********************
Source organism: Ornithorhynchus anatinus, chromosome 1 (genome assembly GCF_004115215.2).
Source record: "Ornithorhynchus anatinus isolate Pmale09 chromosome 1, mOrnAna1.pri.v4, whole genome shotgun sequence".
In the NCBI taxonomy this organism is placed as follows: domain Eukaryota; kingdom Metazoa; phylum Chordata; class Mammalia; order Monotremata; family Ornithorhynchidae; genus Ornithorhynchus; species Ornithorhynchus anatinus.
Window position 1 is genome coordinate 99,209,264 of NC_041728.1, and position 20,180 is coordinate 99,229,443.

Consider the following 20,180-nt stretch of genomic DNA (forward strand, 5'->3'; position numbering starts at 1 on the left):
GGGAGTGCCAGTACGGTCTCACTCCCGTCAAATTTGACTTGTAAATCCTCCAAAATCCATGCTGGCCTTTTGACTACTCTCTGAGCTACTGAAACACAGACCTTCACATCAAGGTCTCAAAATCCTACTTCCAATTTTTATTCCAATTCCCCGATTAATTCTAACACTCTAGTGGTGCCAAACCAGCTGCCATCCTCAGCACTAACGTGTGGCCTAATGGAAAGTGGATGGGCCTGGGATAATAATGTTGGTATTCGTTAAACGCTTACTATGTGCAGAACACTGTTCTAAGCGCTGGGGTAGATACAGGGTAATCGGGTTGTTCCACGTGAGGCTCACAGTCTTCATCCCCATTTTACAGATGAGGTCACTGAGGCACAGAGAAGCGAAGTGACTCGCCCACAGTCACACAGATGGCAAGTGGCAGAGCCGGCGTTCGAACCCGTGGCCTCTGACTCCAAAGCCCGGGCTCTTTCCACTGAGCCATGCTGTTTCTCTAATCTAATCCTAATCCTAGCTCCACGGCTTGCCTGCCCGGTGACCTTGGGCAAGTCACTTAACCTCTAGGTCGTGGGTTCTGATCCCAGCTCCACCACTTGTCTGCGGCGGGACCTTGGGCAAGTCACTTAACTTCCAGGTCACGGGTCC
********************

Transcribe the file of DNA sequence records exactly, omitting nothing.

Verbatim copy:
Source organism: Ornithorhynchus anatinus, chromosome 1 (genome assembly GCF_004115215.2).
Source record: "Ornithorhynchus anatinus isolate Pmale09 chromosome 1, mOrnAna1.pri.v4, whole genome shotgun sequence".
In the NCBI taxonomy this organism is placed as follows: domain Eukaryota; kingdom Metazoa; phylum Chordata; class Mammalia; order Monotremata; family Ornithorhynchidae; genus Ornithorhynchus; species Ornithorhynchus anatinus.
Window position 1 is genome coordinate 99,209,264 of NC_041728.1, and position 20,180 is coordinate 99,229,443.

Consider the following 20,180-nt stretch of genomic DNA (forward strand, 5'->3'; position numbering starts at 1 on the left):
GGGAGTGCCAGTACGGTCTCACTCCCGTCAAATTTGACTTGTAAATCCTCCAAAATCCATGCTGGCCTTTTGACTACTCTCTGAGCTACTGAAACACAGACCTTCACATCAAGGTCTCAAAATCCTACTTCCAATTTTTATTCCAATTCCCCGATTAATTCTAACACTCTAGTGGTGCCAAACCAGCTGCCATCCTCAGCACTAACGTGTGGCCTAATGGAAAGTGGATGGGCCTGGGATAATAATGTTGGTATTCGTTAAACGCTTACTATGTGCAGAACACTGTTCTAAGCGCTGGGGTAGATACAGGGTAATCGGGTTGTTCCACGTGAGGCTCACAGTCTTCATCCCCATTTTACAGATGAGGTCACTGAGGCACAGAGAAGCGAAGTGACTCGCCCACAGTCACACAGATGGCAAGTGGCAGAGCCGGCGTTCGAACCCGTGGCCTCTGACTCCAAAGCCCGGGCTCTTTCCACTGAGCCATGCTGTTTCTCTAATCTAATCCTAATCCTAGCTCCACGGCTTGCCTGCCCGGTGACCTTGGGCAAGTCACTTAACCTCTAGGTCGTGGGTTCTGATCCCAGCTCCACCACTTGTCTGCGGCGGGACCTTGGGCAAGTCACTTAACTTCCAGGTCACGGGTCC